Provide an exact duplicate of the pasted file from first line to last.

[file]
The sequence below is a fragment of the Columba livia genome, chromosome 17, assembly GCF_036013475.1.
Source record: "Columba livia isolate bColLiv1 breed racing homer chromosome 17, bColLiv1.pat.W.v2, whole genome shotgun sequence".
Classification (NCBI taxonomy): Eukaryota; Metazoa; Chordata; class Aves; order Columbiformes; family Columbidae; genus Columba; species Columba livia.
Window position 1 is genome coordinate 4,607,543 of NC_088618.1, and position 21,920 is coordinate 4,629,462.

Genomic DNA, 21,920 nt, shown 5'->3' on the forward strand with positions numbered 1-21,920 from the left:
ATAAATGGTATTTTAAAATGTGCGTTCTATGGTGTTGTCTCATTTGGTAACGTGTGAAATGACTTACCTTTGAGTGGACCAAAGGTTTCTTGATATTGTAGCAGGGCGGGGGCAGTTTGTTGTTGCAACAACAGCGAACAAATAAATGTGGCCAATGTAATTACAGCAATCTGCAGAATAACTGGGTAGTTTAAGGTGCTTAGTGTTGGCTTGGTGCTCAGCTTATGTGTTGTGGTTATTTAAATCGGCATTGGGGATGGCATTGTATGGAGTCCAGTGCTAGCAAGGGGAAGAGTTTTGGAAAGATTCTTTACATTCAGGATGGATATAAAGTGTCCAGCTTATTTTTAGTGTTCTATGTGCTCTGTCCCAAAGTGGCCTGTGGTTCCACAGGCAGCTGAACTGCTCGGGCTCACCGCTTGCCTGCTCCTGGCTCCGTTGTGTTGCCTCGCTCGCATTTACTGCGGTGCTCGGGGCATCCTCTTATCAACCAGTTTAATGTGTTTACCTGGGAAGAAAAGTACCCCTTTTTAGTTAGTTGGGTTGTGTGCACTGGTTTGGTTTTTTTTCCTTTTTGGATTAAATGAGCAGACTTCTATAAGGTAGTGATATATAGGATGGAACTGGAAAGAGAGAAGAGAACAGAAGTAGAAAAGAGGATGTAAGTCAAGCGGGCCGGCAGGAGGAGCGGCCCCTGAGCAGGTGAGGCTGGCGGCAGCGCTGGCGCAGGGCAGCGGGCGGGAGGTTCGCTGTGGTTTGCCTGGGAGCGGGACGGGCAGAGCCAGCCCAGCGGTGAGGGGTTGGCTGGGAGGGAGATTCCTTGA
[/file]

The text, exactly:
The sequence below is a fragment of the Columba livia genome, chromosome 17, assembly GCF_036013475.1.
Source record: "Columba livia isolate bColLiv1 breed racing homer chromosome 17, bColLiv1.pat.W.v2, whole genome shotgun sequence".
Classification (NCBI taxonomy): Eukaryota; Metazoa; Chordata; class Aves; order Columbiformes; family Columbidae; genus Columba; species Columba livia.
Window position 1 is genome coordinate 4,607,543 of NC_088618.1, and position 21,920 is coordinate 4,629,462.

Genomic DNA, 21,920 nt, shown 5'->3' on the forward strand with positions numbered 1-21,920 from the left:
ATAAATGGTATTTTAAAATGTGCGTTCTATGGTGTTGTCTCATTTGGTAACGTGTGAAATGACTTACCTTTGAGTGGACCAAAGGTTTCTTGATATTGTAGCAGGGCGGGGGCAGTTTGTTGTTGCAACAACAGCGAACAAATAAATGTGGCCAATGTAATTACAGCAATCTGCAGAATAACTGGGTAGTTTAAGGTGCTTAGTGTTGGCTTGGTGCTCAGCTTATGTGTTGTGGTTATTTAAATCGGCATTGGGGATGGCATTGTATGGAGTCCAGTGCTAGCAAGGGGAAGAGTTTTGGAAAGATTCTTTACATTCAGGATGGATATAAAGTGTCCAGCTTATTTTTAGTGTTCTATGTGCTCTGTCCCAAAGTGGCCTGTGGTTCCACAGGCAGCTGAACTGCTCGGGCTCACCGCTTGCCTGCTCCTGGCTCCGTTGTGTTGCCTCGCTCGCATTTACTGCGGTGCTCGGGGCATCCTCTTATCAACCAGTTTAATGTGTTTACCTGGGAAGAAAAGTACCCCTTTTTAGTTAGTTGGGTTGTGTGCACTGGTTTGGTTTTTTTTCCTTTTTGGATTAAATGAGCAGACTTCTATAAGGTAGTGATATATAGGATGGAACTGGAAAGAGAGAAGAGAACAGAAGTAGAAAAGAGGATGTAAGTCAAGCGGGCCGGCAGGAGGAGCGGCCCCTGAGCAGGTGAGGCTGGCGGCAGCGCTGGCGCAGGGCAGCGGGCGGGAGGTTCGCTGTGGTTTGCCTGGGAGCGGGACGGGCAGAGCCAGCCCAGCGGTGAGGGGTTGGCTGGGAGGGAGATTCCTTGA